More primary care, more healthcare services, but lower costs in the long run

Healthcare utilization and spending over the short term increased when low-income, less healthy patients gained access to primary care, according to new research.

Lower-income individuals who do not have employer-sponsored health insurance or qualify for Medicaid often lack access to primary care physicians and generally receive medical care at safety-net hospitals, if any at all. When an individual with complex health issues returns to a primary care doctor, more lab tests, X-rays and other outpatient services will likely follow, the Cato Institute found. And a $25 or $50 incentive will help get them in the door.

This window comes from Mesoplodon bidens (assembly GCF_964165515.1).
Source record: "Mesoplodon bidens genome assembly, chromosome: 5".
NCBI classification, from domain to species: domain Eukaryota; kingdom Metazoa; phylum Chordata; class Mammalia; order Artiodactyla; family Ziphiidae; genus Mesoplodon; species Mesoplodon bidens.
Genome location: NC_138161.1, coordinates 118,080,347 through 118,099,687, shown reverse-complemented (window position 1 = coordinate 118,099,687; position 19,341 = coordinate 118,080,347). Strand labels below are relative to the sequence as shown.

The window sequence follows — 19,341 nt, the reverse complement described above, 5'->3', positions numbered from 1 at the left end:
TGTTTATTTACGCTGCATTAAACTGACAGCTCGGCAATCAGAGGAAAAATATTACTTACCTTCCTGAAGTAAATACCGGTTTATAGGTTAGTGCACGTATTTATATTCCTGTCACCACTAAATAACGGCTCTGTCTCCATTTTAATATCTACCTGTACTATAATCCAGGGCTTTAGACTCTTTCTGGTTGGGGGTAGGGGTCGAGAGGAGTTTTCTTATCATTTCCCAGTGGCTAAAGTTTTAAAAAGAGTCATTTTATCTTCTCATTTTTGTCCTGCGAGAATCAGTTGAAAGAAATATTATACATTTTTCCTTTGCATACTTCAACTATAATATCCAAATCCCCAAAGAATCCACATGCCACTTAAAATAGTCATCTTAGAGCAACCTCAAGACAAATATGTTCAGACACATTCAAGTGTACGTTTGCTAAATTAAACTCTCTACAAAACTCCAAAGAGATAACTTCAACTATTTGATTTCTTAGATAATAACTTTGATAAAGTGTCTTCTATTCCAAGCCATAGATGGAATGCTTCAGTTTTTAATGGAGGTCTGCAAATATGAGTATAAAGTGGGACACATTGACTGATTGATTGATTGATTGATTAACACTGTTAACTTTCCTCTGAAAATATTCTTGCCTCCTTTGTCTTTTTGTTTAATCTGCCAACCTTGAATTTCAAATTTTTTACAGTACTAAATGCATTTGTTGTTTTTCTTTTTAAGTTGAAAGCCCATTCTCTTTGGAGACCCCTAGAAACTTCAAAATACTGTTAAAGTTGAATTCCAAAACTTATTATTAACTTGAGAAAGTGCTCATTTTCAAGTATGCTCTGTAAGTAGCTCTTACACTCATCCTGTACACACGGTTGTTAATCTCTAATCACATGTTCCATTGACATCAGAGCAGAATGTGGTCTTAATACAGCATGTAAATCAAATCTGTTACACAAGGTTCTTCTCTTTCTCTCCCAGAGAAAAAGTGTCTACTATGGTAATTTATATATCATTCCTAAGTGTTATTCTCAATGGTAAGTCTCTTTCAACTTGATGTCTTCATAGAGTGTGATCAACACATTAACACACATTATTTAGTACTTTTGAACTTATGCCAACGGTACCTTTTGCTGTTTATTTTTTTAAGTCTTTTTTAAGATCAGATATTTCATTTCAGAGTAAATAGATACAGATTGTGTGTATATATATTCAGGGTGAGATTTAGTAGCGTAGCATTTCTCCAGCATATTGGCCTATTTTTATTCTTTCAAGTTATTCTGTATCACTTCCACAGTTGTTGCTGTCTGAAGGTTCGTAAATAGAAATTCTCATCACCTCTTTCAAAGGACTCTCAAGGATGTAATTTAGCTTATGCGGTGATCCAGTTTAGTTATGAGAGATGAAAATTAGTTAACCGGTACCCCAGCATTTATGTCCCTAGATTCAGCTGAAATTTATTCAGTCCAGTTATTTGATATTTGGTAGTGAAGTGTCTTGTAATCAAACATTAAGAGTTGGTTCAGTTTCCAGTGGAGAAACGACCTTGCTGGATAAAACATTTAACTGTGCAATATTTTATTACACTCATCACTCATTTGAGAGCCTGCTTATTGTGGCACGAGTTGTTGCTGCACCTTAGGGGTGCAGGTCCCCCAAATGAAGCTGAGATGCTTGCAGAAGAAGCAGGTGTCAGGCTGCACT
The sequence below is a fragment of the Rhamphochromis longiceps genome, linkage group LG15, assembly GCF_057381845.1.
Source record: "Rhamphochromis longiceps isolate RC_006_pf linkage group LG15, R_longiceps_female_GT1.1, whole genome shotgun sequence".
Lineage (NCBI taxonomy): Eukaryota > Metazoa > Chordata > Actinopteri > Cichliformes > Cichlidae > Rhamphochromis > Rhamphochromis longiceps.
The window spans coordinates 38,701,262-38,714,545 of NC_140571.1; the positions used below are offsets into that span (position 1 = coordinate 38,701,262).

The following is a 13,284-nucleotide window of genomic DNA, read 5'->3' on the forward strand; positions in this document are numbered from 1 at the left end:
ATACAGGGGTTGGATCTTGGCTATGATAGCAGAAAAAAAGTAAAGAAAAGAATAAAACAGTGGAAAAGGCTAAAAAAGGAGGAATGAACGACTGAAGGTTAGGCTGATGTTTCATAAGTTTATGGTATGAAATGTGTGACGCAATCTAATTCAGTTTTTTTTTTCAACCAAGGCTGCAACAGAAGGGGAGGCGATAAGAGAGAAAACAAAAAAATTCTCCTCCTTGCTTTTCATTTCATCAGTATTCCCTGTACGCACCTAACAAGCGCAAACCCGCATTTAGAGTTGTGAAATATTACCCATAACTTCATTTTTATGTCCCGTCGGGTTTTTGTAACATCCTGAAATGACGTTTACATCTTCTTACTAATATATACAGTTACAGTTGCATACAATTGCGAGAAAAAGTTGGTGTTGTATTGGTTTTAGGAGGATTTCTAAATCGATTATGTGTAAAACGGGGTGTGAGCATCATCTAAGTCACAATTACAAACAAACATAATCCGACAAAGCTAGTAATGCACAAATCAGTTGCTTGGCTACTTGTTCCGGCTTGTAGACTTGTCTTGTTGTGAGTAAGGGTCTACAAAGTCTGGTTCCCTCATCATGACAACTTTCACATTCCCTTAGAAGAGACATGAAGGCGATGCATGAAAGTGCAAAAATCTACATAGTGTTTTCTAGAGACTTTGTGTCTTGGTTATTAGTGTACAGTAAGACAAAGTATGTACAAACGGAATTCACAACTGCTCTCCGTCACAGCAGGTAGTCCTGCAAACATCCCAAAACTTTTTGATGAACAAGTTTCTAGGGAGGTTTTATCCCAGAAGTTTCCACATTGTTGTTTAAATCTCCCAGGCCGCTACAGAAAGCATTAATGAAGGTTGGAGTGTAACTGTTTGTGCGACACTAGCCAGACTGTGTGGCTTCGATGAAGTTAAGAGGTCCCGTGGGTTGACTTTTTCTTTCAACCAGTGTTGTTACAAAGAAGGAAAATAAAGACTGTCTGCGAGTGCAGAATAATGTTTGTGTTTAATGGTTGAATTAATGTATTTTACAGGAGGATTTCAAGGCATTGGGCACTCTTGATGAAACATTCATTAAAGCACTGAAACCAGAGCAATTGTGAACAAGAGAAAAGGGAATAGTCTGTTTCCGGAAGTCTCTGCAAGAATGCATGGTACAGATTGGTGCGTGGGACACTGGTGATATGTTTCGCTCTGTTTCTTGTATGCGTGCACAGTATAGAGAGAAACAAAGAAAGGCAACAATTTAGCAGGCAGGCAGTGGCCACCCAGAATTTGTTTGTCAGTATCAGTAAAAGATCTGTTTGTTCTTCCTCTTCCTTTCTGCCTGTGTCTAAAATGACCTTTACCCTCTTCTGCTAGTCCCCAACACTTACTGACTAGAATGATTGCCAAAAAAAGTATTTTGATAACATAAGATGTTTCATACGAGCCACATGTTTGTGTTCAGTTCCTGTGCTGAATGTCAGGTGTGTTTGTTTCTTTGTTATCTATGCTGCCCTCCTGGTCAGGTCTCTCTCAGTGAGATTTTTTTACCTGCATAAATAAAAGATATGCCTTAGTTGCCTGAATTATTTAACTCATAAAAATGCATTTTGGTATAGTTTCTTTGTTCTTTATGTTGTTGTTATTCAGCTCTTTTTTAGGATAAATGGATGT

The results of the study did not surprise several experts who maintained that costs will decrease over the long term as these individuals avoid more serious health complications.

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